Attention was first drawn to Methotrexate related liver side effects in the late 1960s, when isolated cases of Methotrexate induced liver toxicity in psoriasis patients were reported. Studies conducted to look into this matter showed that psoriasis patients on Methotrexate indeed have varying degrees of liver fibrosis.

The next logical step from the scientific community was to confirm whether Methotrexate was responsible for the liver fibrosis. Liver fibrosis can be only be confirmed by a liver biopsy. Hence, studies were conducted with a liver biopsy before & after starting Methotrexate to confirm the cause & effect relationship. A few facts emerged from these studies – 1) many psoriasis patients (as many as 50%) had liver fibrosis even before starting Methotrexate; alcohol being the main causative factor. 2) methotrexate was given on a daily basis in those days & this was found to increase the chances of liver toxicity four fold as compared to weekly doses. 3) Risk factors contributing to liver toxicity were identified as alcohol consumption, diabetes, obesity & preexisting liver disease. 4) No consensus was reached regarding Methotrexate as the cause of liver fibrosis since different studies came up with contrasting results.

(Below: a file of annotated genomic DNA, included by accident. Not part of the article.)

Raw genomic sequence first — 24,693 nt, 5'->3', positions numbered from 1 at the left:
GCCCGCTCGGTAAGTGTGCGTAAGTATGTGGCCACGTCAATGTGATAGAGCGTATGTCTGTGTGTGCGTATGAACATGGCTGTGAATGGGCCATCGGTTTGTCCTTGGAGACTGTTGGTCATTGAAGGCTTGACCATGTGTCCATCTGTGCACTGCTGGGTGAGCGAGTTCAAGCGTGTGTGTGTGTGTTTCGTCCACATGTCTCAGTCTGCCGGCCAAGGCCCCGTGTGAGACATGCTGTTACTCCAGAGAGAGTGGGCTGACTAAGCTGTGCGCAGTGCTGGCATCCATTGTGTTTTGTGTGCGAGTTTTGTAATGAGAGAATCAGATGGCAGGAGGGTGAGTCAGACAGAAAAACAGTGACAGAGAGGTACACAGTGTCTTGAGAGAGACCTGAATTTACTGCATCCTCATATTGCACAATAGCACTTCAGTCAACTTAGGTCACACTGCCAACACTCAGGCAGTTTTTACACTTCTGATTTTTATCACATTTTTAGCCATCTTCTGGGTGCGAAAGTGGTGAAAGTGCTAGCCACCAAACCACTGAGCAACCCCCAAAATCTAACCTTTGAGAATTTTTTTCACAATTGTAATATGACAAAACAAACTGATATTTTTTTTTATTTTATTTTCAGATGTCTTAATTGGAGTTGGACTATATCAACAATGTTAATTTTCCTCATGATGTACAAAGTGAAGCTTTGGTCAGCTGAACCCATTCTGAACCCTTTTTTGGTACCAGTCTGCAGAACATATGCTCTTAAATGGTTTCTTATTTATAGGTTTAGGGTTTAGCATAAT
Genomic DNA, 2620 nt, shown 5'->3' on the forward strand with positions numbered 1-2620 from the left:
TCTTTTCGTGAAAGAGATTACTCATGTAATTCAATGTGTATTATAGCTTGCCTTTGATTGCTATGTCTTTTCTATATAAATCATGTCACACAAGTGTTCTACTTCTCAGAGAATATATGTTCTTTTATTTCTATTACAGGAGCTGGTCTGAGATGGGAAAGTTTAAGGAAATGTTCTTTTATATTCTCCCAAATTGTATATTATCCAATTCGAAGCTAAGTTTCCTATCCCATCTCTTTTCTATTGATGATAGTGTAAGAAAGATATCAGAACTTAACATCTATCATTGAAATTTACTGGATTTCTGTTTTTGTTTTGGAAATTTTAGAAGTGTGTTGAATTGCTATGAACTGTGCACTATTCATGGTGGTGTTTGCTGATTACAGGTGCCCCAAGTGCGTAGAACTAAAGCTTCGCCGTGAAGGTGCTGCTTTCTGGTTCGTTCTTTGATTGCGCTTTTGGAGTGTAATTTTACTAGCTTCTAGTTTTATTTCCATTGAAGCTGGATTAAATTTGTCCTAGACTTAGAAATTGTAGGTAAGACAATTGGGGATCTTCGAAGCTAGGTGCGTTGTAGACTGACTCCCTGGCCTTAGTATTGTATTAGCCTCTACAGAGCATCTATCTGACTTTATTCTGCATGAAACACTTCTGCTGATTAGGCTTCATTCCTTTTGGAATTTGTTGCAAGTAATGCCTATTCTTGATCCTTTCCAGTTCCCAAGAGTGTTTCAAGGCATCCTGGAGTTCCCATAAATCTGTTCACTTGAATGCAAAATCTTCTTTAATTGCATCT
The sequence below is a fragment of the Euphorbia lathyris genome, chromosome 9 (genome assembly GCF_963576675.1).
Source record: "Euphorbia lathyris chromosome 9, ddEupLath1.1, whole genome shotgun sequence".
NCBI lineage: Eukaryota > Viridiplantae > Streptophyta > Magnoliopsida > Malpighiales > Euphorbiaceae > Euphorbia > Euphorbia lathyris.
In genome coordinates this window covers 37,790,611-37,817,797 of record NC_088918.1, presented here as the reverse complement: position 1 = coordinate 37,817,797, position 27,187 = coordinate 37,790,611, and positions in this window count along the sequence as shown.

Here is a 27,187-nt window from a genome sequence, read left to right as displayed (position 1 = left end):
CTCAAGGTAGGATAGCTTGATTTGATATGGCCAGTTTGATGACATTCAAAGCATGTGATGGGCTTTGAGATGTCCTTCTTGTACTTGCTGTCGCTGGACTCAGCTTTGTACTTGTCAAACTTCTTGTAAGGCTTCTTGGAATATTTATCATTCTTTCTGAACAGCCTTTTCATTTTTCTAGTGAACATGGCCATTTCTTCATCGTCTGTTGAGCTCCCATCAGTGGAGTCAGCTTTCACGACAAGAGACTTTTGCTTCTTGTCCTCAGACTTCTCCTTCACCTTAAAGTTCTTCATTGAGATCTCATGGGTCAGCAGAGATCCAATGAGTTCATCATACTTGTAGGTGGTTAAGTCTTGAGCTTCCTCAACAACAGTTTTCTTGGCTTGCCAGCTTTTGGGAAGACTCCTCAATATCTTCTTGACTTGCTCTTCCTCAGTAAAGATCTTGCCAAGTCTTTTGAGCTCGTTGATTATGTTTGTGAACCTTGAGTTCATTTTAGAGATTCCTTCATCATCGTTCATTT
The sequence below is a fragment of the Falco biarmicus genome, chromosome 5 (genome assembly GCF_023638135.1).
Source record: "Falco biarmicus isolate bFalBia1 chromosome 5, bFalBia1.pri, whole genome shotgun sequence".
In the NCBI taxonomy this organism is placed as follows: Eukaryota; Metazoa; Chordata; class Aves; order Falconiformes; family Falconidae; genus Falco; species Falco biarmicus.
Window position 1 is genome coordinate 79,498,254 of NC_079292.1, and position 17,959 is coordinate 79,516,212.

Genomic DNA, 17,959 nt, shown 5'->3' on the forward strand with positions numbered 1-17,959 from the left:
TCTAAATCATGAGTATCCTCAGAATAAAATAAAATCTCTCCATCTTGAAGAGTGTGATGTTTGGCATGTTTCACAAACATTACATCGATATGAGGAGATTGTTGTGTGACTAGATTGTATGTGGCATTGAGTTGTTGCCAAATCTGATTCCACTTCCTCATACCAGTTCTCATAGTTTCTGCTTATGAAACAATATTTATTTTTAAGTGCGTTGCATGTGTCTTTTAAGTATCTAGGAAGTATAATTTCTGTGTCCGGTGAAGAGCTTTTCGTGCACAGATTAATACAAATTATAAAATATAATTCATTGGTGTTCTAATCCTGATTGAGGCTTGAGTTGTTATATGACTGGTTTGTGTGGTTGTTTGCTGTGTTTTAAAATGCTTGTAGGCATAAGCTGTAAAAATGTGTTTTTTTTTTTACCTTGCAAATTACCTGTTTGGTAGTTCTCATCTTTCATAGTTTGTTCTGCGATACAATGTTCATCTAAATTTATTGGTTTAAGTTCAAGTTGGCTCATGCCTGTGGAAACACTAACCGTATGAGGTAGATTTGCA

Similar studies were conducted in Rheumatoid arthritis (RA) patients. These studies revealed that- 1) Liver fibrosis (baseline biopsies) is much less common in RA patients as compared to those with psoriasis. 2) Liver toxicity with Methotrexate is much less common in RA as compared to psoriasis. 3) Folate & hydroxychloroquine reduce the risk of Methotrexate induced liver side effects. 4) A few studies showed that Methotrexate induced liver fibrosis/ cirrhosis occurred only in the presence of other risk factors mentioned above. Alcohol was the main risk factor.